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Bulgaria was a step back in time from modern Turkey.  Rural areas seemed to be stuck in the 19th century  while towns and villages seemed to have 20th century conveniences. As in most places we have been people were friendly and honest.
Bulgaria - The Country

A fragment of the old USSR, Bulgaria remains under control of an elected Communist government.  The countryside seemed pretty backward to us but Veliko Turnovo had shops, cafes, and internet spots.  The country is due to join the European Union in a few years and it has a lot of catching up to do.  Despite this, it seems like an open society and everyone was very friendly.

The Countryside

Most of Bulgaria where we drove was rural farmland.  Most fields were being worked by hand and animal - single plows being pulled by ox or men.  Only 1 or 2 farms had machinery that we could see.  We saw gangs of 10-20 men digging ditches with picks and shovels along the road to lay pipes. The roads from the Turkish border into the center of the country were good 2-lane roads, well-maintained with little traffic.  Some of the villages were interesting and the Church of The Nativity caught our eye as we drove through one of them.  There are probably pearls like this scattered all around the country.

Veliko Tarnovo

Our only real stop in Bulgaria, this cute medieval town surrounds a castle on a hilltop - set up so the king could protect his peasants.  The hillsides were steep and the streets narrow, as we found when we had to back up 2 blocks over cobblestone streets.  The main street was modern and full of college-age students, apparently this is a university town.  The castle attracts tourists so many of the shops in town cater to out-of-town tourists.  There were shops selling handicrafts and antiques - many had old Nazi and Soviet era pins, binoculars, and similar souvenirs.  The townspeople were somewhat indifferent to us, but merchants were friendly.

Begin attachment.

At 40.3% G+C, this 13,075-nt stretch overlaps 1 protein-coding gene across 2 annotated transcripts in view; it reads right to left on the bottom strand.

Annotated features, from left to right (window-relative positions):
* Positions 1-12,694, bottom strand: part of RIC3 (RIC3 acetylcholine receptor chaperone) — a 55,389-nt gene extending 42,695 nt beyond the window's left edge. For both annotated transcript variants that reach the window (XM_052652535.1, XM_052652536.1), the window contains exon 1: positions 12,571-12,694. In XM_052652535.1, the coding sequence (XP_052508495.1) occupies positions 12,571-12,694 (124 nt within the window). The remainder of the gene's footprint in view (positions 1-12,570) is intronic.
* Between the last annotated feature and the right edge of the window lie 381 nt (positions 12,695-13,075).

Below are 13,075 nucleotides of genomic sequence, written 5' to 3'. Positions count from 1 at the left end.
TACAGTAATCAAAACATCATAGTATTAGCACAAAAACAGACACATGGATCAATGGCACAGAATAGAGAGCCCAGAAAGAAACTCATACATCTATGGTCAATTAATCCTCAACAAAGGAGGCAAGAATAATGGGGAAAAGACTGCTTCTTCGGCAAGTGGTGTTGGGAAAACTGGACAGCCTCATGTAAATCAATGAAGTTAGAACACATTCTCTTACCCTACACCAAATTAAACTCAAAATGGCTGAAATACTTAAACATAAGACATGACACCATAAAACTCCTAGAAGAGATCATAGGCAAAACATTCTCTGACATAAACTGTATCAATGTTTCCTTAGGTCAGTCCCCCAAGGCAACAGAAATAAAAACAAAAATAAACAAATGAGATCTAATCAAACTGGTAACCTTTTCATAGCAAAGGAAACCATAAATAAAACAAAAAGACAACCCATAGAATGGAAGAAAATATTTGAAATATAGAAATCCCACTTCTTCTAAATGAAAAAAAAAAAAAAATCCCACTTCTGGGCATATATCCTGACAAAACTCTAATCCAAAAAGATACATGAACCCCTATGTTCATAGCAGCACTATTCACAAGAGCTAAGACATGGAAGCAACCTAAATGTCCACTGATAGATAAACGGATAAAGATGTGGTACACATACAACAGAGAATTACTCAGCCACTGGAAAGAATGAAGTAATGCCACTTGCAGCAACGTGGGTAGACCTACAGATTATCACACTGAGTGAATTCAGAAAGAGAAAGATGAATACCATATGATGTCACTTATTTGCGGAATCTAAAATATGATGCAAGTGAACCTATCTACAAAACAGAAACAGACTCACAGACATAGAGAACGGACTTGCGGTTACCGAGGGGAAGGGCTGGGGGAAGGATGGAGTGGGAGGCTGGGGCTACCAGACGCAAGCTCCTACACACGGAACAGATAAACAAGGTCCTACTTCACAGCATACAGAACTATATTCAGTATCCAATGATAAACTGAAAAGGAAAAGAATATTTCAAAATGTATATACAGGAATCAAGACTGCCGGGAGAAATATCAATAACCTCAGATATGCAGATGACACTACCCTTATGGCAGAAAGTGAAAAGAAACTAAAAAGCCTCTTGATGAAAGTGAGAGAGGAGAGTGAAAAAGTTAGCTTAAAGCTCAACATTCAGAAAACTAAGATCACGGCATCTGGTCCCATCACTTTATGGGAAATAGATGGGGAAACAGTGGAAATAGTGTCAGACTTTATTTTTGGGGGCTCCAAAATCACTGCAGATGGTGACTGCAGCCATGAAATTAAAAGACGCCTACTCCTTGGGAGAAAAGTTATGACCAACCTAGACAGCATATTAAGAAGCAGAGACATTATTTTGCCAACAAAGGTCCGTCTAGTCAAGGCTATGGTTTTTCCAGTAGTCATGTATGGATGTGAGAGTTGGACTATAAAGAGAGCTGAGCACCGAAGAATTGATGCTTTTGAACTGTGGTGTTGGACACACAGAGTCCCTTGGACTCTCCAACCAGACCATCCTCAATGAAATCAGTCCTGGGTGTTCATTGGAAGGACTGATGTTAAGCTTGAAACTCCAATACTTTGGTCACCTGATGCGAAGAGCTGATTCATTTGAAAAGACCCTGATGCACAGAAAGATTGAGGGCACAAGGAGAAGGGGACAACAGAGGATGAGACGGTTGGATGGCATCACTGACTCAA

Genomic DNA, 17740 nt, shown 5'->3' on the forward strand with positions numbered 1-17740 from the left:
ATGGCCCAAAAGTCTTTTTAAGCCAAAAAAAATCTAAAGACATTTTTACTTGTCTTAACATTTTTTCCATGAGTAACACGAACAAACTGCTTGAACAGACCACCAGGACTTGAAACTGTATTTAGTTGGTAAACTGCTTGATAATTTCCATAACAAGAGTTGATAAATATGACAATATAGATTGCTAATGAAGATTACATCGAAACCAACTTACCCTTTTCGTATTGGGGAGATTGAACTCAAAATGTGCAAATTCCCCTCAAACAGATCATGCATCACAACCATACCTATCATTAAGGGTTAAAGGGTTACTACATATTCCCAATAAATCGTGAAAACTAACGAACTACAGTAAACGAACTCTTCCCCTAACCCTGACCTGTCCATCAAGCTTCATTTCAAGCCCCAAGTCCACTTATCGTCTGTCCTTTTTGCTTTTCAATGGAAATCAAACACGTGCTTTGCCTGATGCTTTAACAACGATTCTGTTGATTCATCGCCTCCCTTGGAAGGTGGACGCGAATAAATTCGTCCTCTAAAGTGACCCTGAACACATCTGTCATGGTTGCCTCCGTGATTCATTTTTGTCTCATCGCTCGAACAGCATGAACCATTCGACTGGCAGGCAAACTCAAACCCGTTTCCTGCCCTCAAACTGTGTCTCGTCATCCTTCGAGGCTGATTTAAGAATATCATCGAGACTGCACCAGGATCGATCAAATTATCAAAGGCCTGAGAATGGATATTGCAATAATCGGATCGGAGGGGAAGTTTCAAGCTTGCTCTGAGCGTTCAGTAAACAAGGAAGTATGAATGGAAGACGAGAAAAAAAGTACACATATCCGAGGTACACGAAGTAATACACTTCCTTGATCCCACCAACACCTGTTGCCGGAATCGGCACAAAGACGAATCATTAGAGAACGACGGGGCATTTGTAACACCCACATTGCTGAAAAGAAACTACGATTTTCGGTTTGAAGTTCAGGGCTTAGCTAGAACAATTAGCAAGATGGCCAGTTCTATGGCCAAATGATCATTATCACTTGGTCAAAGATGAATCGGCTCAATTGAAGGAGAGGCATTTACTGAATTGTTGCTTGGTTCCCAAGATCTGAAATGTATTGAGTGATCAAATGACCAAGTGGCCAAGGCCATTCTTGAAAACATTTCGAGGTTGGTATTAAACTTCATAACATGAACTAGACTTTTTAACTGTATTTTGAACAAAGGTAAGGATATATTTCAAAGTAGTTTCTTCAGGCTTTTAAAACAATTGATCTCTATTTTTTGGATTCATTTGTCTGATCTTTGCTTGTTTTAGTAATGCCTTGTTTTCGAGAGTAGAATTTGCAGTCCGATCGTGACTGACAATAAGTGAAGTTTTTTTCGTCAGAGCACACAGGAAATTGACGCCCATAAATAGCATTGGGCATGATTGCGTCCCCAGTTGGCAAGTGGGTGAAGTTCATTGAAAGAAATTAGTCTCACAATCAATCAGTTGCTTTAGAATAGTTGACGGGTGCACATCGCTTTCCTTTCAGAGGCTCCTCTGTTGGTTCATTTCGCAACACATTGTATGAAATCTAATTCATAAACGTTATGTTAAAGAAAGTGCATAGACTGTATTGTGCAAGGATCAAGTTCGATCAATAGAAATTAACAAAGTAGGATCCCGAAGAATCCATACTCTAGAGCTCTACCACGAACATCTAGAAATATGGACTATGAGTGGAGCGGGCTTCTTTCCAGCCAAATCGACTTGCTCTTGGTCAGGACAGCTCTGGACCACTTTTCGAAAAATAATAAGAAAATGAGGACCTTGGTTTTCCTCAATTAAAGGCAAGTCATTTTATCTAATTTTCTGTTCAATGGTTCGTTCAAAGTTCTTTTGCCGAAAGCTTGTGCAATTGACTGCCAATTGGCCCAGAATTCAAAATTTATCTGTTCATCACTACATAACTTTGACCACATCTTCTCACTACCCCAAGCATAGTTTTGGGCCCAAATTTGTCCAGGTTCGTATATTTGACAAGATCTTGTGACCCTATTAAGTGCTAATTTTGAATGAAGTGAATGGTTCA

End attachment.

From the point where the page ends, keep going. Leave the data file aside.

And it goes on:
Black Sea

We did not visit the Black Sea coast, but cruising friends on a yacht named Airwave decided to try settling in Bulgaria - partly because the housing costs were 10% of what they are in the UK.  They report good availability of property and easy going with the locals.


Our visit was a tantalizing introduction and made us want to come back for more, perhaps to see Sofia and the Black Sea coast.  For more of our visit, see our May 2004 Journal entry.



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